Puss in Boots (Review)

I gave Puss in Boots ten minutes of my best untainted non-cynical attention, then I realised it was everything I dreaded; a perfectly competent, mildly entertaining, entirely commercial product where the entire ‘entertainment value’ lies in the name recognition of the cast.

Seriously, you try to sell anyone a premise that starts with ‘two cats and an egg steal a goose while an unattractive couple try to thwart their plans’. Wait, where did you go? Did I mention that the cats are Antonio Banderas and Salma Hayek, the egg is flavour of the minute Zack Galifa-psoriasis and the menacing nursery rhyme couple quasi-famous celebs?

Welcome back to Puss in Boots, brought to you by various companies who will all profit from the inevitable toys and cross promotional merchandising opportunities.

And here’s silly old me thinking they couldn’t possibly wring any more money out of the tired old Shrek franchise…

Puss in Boots needs magic beans to get to the goose that lays the golden eggs. Only trouble is that Jack and Jill have the beans, and in this particular fairy tale world they are especially ornery types to save the town of his kitty-hood. Along for the ride are streetwise Humpty Dumpty (Galloping-foodstamps) and the seductive Kitty Softpaws (Hayek), a mysterious female cat capable of having Puss purr and hiss within moments.

We learn that Puss and Humpty grew up in the same orphanage and were best buds, though scallywags in their youth. As they matured Puss grew to be a more mature kitty and thanks to an especially good deed the town hero, while Humpty remained a bad egg. In fact it was an effort by PiB to reform the ovular offender that lead to both of them being exiled and ostracised from their hometown forever.

And just like that the lifelong friends went their separate ways… until that is, they teamed up once again to find the magic beans.

In reality this film is noteworthy in a mere three ways; the celebrity voices I have mentioned – that’s one – the animation is superb, but that’s par for the course these days, the third and apparently most important is that cats dance… at least they do here every few minutes. In the initial stages, while partying, celebrating, fighting and of course over the end credits.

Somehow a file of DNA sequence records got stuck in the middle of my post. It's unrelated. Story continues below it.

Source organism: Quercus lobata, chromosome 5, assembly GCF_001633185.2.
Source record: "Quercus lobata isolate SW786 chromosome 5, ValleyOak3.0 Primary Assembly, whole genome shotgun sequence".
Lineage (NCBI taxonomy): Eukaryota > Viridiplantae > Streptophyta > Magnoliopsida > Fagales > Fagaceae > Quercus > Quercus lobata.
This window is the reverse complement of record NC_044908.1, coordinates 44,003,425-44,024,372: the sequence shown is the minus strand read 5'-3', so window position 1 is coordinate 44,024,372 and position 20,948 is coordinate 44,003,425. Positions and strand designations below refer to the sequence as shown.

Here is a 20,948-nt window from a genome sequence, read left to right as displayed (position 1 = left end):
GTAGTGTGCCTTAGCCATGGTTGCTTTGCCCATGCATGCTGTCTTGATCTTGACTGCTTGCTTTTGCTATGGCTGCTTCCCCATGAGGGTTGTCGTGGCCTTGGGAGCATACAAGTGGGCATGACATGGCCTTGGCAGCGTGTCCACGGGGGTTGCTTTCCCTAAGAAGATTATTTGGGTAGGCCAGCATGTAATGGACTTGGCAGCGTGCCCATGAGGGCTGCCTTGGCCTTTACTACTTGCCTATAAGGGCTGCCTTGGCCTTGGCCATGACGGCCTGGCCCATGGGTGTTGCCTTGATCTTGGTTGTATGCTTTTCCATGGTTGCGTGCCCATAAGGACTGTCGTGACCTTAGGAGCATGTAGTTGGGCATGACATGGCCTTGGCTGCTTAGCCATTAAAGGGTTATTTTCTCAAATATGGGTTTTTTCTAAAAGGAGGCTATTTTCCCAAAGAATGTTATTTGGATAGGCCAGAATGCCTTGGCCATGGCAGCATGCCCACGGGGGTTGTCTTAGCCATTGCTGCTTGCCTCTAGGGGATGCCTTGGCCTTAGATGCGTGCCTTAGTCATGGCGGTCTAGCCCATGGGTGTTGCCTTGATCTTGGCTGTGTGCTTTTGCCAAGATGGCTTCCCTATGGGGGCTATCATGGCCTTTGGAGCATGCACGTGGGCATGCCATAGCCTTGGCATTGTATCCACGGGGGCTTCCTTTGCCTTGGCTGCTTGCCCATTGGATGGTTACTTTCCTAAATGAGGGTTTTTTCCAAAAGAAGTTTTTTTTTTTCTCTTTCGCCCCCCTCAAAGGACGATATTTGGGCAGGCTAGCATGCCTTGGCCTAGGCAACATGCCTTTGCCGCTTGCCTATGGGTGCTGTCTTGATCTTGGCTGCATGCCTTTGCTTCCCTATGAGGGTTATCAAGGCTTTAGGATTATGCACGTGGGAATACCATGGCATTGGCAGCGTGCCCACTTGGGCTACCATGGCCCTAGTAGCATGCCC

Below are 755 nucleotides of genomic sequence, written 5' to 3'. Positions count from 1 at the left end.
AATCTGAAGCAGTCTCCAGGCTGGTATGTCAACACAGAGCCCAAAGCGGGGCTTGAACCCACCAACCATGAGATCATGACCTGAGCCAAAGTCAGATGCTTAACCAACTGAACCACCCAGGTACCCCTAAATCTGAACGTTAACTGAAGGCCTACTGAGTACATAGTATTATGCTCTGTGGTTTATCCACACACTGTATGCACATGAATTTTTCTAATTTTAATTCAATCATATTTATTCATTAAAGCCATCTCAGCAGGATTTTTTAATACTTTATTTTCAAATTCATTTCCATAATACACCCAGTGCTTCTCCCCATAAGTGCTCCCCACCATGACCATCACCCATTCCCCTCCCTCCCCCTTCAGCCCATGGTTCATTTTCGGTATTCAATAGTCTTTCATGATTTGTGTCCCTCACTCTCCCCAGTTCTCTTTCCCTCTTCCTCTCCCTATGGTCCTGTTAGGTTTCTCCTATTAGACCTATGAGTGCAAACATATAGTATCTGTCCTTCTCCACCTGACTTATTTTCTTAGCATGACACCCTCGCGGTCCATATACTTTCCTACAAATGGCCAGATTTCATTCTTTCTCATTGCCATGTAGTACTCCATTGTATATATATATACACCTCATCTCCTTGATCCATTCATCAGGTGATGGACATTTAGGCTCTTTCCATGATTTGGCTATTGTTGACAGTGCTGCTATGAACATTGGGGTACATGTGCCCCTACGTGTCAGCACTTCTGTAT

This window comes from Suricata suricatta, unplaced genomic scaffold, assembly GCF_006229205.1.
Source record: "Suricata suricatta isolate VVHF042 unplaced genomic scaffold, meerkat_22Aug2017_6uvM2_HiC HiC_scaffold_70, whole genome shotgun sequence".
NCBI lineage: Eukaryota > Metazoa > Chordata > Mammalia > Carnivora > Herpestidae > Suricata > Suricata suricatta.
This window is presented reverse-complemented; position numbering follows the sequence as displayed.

And if that doesn’t get you well then you’re not easily pleased. And I’m afraid there just ain’t much else. What is here is adequate to the barest minimum standards for these kind of films – which is to say frustratingly decent but without real merit, creativity or care.

You almost wonder why they even bother. Oh right, all that money they keep making from us.

Two last things; there is a twist that anyone over 11 should see a zillion miles away that makes you wonder if the entire scheme was worth the trouble, and Zach Galifianakis sounds so much like Patton Oswalt that there could be genuine grounds for a lawsuit here. I hope the filmmakers realised that they could have gotten a comedic genius for substantially less instead of a heavily bearded flavour of the minute – but then I really don’t think they care.

Final Rating – 6 / 10. Another purrfectly competent, patently unnecessary and fully unrewarding animated product rife with crossover merchandising potential. I want to give it less than 6 but then these things are always just good enough without being nearly good enough. Go get ‘em kids, then wonder why you did.

About OGR

While I try to throw a joke or two into proceedings when I can all of the opinions presented in my reviews are genuine. I don't expect that all will agree with my thoughts at all times nor would it be any fun if you did, so don't be shy in telling me where you think I went wrong... and hopefully if you think I got it right for once. Don't be shy, half the fun is in the conversation after the movie.
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